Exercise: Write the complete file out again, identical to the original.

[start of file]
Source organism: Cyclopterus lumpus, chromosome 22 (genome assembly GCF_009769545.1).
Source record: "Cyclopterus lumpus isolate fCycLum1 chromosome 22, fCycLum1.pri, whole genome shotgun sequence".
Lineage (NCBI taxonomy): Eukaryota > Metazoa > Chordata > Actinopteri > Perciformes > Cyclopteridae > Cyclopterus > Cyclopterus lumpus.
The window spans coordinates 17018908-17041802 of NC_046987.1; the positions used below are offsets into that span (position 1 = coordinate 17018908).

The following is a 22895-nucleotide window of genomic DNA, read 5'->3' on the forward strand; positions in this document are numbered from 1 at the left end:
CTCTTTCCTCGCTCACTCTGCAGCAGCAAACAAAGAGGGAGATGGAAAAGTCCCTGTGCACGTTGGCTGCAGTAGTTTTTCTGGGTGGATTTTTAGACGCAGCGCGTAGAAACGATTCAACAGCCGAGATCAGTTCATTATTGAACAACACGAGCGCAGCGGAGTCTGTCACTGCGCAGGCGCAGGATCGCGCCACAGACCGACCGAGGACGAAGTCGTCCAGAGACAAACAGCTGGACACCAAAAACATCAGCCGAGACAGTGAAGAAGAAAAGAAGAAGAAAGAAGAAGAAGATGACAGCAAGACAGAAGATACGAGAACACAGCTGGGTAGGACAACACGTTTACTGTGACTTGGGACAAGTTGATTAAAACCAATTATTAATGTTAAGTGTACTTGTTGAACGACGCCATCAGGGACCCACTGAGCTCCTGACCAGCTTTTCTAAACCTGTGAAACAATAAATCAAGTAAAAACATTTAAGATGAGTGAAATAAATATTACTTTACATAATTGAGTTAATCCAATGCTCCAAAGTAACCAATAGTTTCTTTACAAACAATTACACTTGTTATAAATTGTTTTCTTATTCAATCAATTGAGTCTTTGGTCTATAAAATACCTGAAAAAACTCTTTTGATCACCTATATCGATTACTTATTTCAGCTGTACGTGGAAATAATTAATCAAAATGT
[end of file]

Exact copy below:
Source organism: Cyclopterus lumpus, chromosome 22 (genome assembly GCF_009769545.1).
Source record: "Cyclopterus lumpus isolate fCycLum1 chromosome 22, fCycLum1.pri, whole genome shotgun sequence".
Lineage (NCBI taxonomy): Eukaryota > Metazoa > Chordata > Actinopteri > Perciformes > Cyclopteridae > Cyclopterus > Cyclopterus lumpus.
The window spans coordinates 17018908-17041802 of NC_046987.1; the positions used below are offsets into that span (position 1 = coordinate 17018908).

The following is a 22895-nucleotide window of genomic DNA, read 5'->3' on the forward strand; positions in this document are numbered from 1 at the left end:
CTCTTTCCTCGCTCACTCTGCAGCAGCAAACAAAGAGGGAGATGGAAAAGTCCCTGTGCACGTTGGCTGCAGTAGTTTTTCTGGGTGGATTTTTAGACGCAGCGCGTAGAAACGATTCAACAGCCGAGATCAGTTCATTATTGAACAACACGAGCGCAGCGGAGTCTGTCACTGCGCAGGCGCAGGATCGCGCCACAGACCGACCGAGGACGAAGTCGTCCAGAGACAAACAGCTGGACACCAAAAACATCAGCCGAGACAGTGAAGAAGAAAAGAAGAAGAAAGAAGAAGAAGATGACAGCAAGACAGAAGATACGAGAACACAGCTGGGTAGGACAACACGTTTACTGTGACTTGGGACAAGTTGATTAAAACCAATTATTAATGTTAAGTGTACTTGTTGAACGACGCCATCAGGGACCCACTGAGCTCCTGACCAGCTTTTCTAAACCTGTGAAACAATAAATCAAGTAAAAACATTTAAGATGAGTGAAATAAATATTACTTTACATAATTGAGTTAATCCAATGCTCCAAAGTAACCAATAGTTTCTTTACAAACAATTACACTTGTTATAAATTGTTTTCTTATTCAATCAATTGAGTCTTTGGTCTATAAAATACCTGAAAAAACTCTTTTGATCACCTATATCGATTACTTATTTCAGCTGTACGTGGAAATAATTAATCAAAATGT